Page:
How about the Roman intellectuals? It must have been even tougher for them to shift from pagan religions and philosophy to Christianity.

The intellectuals had to deal with the same obstacles, only dressed up in different fabric. The Christian Scriptures didn't have the ring of Plato or Cicero, so they were embarrassing. Who wants to be seen reading such barbarism?

What's interesting, though, is that Christianity began to reshape the intellectual landscape anyway. Anti-abortion laws appear at the beginning of the third century, and they sound almost Christian. The mystery cults gain popularity as they try to mimic Christian sacraments -- only in a more socially acceptable and less dangerous way. A new movement in Platonism gains traction, and it bears the marks of Christian influence all over it.

I don't think it was harder for intellectuals to convert. And those who did convert made the intellectual case for Christianity rather compelling. Read the early Fathers: Athenagoras, Justin, Tertullian, Minucius Felix, Origen. These were no dummies.

You are an expert on the Church Fathers. Who are they? Why aren’t they better known?

I'm not an expert. I'm a journalist whose beat is the first seven centuries. I do love reading the Fathers. They're the great teachers of the faith in the first millennium. They're witnesses to the tradition of the Apostles as it was passed down since the first generation. They're the ones who succeeded at the original evangelization. They're not better known because people don't read history. Our collective memory grows dim around the last seasons of "Seinfeld."

The relationship between faith and reason is recurring theme today. Do the Fathers have anything relevant to say about this?

Well, it was Augustine who helped us to see that faith and reason are mutually fructifying. He said, "believe so that you may understand." Most of the Fathers were men well trained in the intellectual discourse of their times. We know them today because they were writers. They had been trained in law, philosophy, rhetoric, governance. Some, like Tertullian, could wax anti-intellectual -- but they usually did it in ways that are intellectually satisfying and even amusing. Tertullian's critics note that he used the methods of Roman law and philosophy to deconstruct Roman law and philosophy.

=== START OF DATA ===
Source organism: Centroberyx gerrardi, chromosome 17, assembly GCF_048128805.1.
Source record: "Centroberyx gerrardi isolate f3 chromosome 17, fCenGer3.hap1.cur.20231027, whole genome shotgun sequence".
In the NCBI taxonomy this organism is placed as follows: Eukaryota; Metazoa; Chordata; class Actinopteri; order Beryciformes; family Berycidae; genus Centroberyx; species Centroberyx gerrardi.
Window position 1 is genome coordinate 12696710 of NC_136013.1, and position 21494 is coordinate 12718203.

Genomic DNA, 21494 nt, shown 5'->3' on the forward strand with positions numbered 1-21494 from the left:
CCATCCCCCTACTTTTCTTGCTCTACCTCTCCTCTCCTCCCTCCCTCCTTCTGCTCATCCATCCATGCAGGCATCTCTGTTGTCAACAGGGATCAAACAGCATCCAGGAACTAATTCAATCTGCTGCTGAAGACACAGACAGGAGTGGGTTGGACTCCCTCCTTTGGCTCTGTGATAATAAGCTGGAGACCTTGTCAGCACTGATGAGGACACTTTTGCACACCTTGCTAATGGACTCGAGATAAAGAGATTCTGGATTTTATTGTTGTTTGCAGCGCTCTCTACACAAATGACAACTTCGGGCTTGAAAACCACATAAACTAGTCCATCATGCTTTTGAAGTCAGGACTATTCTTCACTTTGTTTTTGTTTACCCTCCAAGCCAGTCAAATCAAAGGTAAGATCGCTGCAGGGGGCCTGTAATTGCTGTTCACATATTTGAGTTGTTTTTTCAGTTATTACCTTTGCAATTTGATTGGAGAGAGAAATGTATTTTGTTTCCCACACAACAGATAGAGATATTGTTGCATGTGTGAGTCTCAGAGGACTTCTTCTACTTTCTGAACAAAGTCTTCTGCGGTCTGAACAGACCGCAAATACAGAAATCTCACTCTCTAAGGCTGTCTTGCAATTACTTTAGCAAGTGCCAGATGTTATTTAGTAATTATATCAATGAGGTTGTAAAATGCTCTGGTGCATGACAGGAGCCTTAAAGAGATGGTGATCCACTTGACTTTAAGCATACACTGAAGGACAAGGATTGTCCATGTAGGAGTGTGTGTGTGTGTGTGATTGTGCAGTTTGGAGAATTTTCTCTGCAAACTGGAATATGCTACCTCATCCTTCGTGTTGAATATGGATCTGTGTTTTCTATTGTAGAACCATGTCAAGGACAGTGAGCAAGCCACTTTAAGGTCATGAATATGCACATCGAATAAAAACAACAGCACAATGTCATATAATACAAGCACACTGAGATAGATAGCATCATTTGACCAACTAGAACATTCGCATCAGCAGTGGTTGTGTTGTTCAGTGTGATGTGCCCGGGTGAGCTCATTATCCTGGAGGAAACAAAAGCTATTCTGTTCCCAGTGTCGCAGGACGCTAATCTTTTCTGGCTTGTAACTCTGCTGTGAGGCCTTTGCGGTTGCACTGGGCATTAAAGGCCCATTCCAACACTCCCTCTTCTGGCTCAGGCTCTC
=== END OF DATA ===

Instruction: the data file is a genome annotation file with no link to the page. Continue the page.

And how about the role of faith in the public square?

Justin Martyr, writing around 150 AD, gave us the great principle for living as Christians in the world: Everything that's good is ours. He had a strong sense that he was a son of God, and that the best things in life -- truth, wisdom, love -- were his inheritance. We need to take our rightful place in the public square, even if it means we're being martyred there. That's how the first evangelization took place.

I was moved by the intervention of Archbishop John Oneikan of Nigeria during the Synod on evangelization in Rome. He described visiting a foul prison and finding that many inmates had converted to the Catholic faith there, because they saw the joy in their fellow inmates who were Catholic. That's stunning. We can be happy in miserable conditions. Christianity makes it possible. And we can help others to be happy as well.  

If you wanted to sample the best of early Christian writing, where should you begin?

I like to think that my book The Fathers of the Church is a good, non-academic introduction. For those who'd rather work thematically -- finding out what the Fathers had to say about marriage, for example, or abortion, and so on -- I wrote Roots of the Faith. My most recent book, Yours Is the Church, describes the revolution Christianity worked in the world: what changed and how.

What, in your opinion, are the prospects for a successful Christian re-evangelisation?

Not long ago, I was traveling in Israel. I spoke with a young man whose constant refrain was "Pray for peace." A friend of mine asked him, "What would that look like?" The young man didn't miss a beat. He said, "I don't know. I can't imagine it, but God can. Pray for peace."

Evangelization is as impossible for us as it was for the early Christians. But during those first centuries the Church grew at a steady rate of 40 percent per decade. God can work something great through us, but we need to correspond to his grace. It's his work, but it's ours to do.

Mike Aquilina is a popular author working in the area of Church history, especially patristics, the study of the early Church Fathers. He blogs on early Christianity at